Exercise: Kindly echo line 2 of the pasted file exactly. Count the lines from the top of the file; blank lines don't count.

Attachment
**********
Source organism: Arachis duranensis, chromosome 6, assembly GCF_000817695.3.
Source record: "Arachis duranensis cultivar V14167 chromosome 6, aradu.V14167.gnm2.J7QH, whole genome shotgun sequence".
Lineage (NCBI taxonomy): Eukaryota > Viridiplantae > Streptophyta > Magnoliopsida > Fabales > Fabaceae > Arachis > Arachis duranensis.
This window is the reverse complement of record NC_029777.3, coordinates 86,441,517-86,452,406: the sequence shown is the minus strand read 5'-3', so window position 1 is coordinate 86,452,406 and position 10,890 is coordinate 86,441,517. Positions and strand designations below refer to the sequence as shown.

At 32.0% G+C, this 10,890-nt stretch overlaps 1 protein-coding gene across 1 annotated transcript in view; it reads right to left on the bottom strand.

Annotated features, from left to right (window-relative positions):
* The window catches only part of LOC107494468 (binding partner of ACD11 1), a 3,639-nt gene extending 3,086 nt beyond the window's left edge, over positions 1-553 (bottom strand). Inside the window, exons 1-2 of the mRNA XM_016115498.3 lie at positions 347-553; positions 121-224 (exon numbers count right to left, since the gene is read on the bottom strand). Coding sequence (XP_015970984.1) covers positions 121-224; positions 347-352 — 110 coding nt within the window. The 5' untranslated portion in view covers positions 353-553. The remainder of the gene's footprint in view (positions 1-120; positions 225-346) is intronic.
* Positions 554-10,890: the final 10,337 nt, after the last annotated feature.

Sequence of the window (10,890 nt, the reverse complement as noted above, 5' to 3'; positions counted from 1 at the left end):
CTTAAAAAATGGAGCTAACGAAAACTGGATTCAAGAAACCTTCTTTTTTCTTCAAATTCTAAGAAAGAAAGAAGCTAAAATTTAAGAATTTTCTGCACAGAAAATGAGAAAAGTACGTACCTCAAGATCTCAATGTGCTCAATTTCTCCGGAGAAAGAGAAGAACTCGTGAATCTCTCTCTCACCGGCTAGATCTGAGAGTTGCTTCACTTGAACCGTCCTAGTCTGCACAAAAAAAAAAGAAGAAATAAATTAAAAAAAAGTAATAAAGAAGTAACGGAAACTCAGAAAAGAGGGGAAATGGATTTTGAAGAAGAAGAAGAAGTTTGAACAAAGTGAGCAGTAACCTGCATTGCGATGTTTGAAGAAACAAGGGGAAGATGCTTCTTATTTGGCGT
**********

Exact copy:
Source record: "Arachis duranensis cultivar V14167 chromosome 6, aradu.V14167.gnm2.J7QH, whole genome shotgun sequence".